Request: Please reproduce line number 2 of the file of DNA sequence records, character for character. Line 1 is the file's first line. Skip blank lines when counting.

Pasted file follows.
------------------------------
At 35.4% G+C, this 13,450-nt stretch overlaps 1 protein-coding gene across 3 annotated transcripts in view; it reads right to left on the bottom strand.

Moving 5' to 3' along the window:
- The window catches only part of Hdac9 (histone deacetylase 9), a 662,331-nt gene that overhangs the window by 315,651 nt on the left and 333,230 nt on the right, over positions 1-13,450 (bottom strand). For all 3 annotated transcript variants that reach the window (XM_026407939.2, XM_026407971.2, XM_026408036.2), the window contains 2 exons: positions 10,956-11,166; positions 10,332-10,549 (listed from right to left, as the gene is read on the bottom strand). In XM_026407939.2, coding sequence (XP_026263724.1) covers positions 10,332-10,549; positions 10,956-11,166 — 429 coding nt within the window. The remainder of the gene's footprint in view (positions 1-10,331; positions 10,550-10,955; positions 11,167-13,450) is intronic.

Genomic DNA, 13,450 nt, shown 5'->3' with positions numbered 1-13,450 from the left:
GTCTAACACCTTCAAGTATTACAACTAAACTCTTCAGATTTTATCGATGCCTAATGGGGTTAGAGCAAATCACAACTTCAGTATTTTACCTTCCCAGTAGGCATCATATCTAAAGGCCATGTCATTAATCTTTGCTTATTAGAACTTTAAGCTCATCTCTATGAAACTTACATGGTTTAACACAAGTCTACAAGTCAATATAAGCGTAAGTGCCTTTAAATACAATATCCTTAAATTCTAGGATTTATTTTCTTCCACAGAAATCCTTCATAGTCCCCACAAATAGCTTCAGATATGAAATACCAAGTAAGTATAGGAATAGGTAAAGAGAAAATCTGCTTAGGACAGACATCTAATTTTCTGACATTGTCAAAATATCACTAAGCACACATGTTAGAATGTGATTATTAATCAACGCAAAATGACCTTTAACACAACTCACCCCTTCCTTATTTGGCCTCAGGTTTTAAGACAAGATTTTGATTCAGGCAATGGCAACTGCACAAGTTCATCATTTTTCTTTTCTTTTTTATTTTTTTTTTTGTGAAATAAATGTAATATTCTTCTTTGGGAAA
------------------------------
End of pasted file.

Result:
Moving 5' to 3' along the window: